The Rudd Government recently released draft legislation for the new R&D (research and development) Tax Credit. The draft legislation is intended to provide a more generous, more predictable, and less complex tax incentive by replacing the existing R&D Tax Concession.
Under the new R&D Tax Credit, companies will be able to invest with certainty, in the knowledge that they can claim a tax offset of at least 40 percent of their expenditure on R&D activities. This rises to 45 percent for companies turning over less than $20 million.)
The R&D Tax Credit will allow small, innovative firms to get an immediate contribution towards their R&D expenditure despite not having yet turned a profit.
For instance, a company in with losses turning over $10 million and spending $1 million on eligible R&D activities will be eligible for a refund of $450,000 rather than adding $375,000 to its tax loss. This will provide innovative start-ups with the certainty that they need to invest in growing their business.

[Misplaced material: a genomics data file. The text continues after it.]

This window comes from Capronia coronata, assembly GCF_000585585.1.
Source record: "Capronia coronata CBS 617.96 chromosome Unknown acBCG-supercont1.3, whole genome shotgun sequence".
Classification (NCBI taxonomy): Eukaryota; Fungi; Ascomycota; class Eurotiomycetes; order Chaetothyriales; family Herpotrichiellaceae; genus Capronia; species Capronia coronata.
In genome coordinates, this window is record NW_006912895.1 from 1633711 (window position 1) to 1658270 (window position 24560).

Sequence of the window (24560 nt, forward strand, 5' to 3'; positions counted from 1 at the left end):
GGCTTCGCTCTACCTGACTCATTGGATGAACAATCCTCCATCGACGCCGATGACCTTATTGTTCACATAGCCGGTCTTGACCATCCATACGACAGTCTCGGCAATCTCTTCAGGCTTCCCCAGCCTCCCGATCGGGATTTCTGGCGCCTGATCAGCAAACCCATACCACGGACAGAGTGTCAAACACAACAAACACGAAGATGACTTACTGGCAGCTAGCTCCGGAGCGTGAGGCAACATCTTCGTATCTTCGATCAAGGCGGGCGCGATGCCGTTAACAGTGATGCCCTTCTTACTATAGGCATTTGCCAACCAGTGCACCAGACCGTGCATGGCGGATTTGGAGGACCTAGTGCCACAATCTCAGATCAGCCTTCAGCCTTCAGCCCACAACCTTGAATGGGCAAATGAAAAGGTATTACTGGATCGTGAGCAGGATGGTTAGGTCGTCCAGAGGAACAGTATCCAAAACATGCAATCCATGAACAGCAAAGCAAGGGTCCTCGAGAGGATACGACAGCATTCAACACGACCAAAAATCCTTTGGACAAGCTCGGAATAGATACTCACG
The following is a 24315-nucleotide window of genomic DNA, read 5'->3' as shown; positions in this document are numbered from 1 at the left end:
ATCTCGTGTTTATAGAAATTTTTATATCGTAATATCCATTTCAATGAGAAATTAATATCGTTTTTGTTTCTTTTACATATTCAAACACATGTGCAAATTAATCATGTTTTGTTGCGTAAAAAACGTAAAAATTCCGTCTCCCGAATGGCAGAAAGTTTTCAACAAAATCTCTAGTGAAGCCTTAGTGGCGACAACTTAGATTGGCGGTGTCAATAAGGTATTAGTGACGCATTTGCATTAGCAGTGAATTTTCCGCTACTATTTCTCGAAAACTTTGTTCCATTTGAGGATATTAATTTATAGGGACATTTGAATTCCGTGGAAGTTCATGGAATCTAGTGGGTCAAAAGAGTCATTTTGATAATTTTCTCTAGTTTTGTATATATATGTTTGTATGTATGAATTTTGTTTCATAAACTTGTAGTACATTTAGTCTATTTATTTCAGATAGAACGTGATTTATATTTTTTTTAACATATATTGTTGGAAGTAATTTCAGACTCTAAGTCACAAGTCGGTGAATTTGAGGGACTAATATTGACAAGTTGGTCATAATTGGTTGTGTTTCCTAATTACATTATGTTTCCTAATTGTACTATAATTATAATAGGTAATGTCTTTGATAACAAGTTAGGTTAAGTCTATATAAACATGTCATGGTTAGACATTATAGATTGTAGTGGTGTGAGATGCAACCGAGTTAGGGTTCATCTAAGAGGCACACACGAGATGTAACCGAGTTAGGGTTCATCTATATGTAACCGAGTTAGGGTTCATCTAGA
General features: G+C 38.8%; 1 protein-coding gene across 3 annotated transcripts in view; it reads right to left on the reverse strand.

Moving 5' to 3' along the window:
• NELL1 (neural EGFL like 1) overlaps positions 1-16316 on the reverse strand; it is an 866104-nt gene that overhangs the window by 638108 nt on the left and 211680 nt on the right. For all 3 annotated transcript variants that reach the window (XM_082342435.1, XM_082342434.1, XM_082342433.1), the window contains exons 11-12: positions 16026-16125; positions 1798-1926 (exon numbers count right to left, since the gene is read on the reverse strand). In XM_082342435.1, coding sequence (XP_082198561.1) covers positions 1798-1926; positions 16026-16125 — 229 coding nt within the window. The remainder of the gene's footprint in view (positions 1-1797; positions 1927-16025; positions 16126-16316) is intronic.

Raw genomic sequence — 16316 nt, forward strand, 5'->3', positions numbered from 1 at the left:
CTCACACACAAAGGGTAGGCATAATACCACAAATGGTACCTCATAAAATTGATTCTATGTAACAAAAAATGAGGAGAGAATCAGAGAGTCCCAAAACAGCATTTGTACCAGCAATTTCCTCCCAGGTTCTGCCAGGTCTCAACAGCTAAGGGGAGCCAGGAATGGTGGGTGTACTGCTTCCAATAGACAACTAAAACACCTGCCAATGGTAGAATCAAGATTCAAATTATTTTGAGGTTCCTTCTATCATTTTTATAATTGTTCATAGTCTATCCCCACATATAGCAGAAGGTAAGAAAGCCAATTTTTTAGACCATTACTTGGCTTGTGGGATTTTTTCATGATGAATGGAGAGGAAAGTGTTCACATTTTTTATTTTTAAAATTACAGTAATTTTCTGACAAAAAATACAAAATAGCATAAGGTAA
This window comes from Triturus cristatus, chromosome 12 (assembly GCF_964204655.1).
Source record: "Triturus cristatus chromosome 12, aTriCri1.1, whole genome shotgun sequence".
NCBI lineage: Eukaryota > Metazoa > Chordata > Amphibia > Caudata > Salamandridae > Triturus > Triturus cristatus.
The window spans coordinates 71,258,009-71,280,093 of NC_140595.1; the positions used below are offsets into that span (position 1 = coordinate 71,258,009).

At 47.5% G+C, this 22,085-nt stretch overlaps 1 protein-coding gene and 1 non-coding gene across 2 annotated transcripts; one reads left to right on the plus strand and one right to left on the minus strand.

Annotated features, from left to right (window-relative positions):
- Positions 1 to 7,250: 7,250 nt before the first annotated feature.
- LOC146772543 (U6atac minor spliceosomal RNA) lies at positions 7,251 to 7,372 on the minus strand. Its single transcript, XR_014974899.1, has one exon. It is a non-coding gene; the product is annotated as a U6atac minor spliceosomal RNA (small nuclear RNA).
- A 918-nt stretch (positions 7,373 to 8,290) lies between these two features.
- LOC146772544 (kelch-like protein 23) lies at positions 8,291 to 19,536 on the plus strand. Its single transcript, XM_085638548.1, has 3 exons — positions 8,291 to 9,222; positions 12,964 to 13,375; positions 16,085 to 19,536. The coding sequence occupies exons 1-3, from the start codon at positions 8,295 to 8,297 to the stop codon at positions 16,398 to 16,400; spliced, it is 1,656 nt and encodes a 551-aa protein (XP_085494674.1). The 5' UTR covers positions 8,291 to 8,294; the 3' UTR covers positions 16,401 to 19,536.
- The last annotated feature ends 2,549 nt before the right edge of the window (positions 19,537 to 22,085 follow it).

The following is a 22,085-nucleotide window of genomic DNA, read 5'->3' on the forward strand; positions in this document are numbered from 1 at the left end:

Whilst the change seems like a positive one, the key factor impacting businesses is determining what actually qualifies as innovation under the new rules.
Currently, companies have to demonstrate that R&D activities are innovative or technically risky. In the move forward, companies will have to demonstrate both features.
What this means is that the legislation now seeks evidence of considerable novelty and high levels of technical risk. This creates a lot of uncertainty for businesses and is particularly challenging for SMEs.
The legislation is expected to be introduced into Parliament in early 2010 to ensure that taxpayers are prepared well ahead of the proposed 1 July 2010 start date for the new scheme.